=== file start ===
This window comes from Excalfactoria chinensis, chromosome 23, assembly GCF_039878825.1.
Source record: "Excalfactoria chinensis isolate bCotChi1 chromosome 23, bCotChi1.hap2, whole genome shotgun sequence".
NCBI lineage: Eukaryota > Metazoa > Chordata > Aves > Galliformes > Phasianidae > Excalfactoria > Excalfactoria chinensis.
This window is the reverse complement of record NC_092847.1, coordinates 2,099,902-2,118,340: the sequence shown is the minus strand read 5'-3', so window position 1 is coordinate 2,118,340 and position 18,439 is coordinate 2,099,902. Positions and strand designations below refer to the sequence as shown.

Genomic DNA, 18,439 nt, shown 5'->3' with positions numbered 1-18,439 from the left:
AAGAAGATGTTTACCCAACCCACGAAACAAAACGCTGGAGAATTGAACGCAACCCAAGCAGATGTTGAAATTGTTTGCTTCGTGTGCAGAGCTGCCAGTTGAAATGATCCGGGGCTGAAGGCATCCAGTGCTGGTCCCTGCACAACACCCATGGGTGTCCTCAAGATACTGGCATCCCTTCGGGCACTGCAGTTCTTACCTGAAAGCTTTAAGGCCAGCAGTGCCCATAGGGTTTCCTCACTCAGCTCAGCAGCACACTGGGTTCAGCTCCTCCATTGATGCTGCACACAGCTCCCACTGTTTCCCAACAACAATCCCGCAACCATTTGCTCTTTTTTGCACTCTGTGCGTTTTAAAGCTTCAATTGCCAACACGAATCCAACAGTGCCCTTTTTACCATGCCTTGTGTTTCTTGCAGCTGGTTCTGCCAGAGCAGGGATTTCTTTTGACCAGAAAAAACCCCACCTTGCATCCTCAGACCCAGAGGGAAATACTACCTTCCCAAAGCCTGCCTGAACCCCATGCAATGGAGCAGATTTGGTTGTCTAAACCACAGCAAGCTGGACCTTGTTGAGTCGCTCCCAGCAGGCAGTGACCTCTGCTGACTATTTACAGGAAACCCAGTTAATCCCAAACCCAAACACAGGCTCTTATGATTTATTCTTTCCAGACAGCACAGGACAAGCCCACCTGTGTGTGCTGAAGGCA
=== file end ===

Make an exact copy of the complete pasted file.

This window comes from Excalfactoria chinensis, chromosome 23, assembly GCF_039878825.1.
Source record: "Excalfactoria chinensis isolate bCotChi1 chromosome 23, bCotChi1.hap2, whole genome shotgun sequence".
NCBI lineage: Eukaryota > Metazoa > Chordata > Aves > Galliformes > Phasianidae > Excalfactoria > Excalfactoria chinensis.
This window is the reverse complement of record NC_092847.1, coordinates 2,099,902-2,118,340: the sequence shown is the minus strand read 5'-3', so window position 1 is coordinate 2,118,340 and position 18,439 is coordinate 2,099,902. Positions and strand designations below refer to the sequence as shown.

Genomic DNA, 18,439 nt, shown 5'->3' with positions numbered 1-18,439 from the left:
AAGAAGATGTTTACCCAACCCACGAAACAAAACGCTGGAGAATTGAACGCAACCCAAGCAGATGTTGAAATTGTTTGCTTCGTGTGCAGAGCTGCCAGTTGAAATGATCCGGGGCTGAAGGCATCCAGTGCTGGTCCCTGCACAACACCCATGGGTGTCCTCAAGATACTGGCATCCCTTCGGGCACTGCAGTTCTTACCTGAAAGCTTTAAGGCCAGCAGTGCCCATAGGGTTTCCTCACTCAGCTCAGCAGCACACTGGGTTCAGCTCCTCCATTGATGCTGCACACAGCTCCCACTGTTTCCCAACAACAATCCCGCAACCATTTGCTCTTTTTTGCACTCTGTGCGTTTTAAAGCTTCAATTGCCAACACGAATCCAACAGTGCCCTTTTTACCATGCCTTGTGTTTCTTGCAGCTGGTTCTGCCAGAGCAGGGATTTCTTTTGACCAGAAAAAACCCCACCTTGCATCCTCAGACCCAGAGGGAAATACTACCTTCCCAAAGCCTGCCTGAACCCCATGCAATGGAGCAGATTTGGTTGTCTAAACCACAGCAAGCTGGACCTTGTTGAGTCGCTCCCAGCAGGCAGTGACCTCTGCTGACTATTTACAGGAAACCCAGTTAATCCCAAACCCAAACACAGGCTCTTATGATTTATTCTTTCCAGACAGCACAGGACAAGCCCACCTGTGTGTGCTGAAGGCA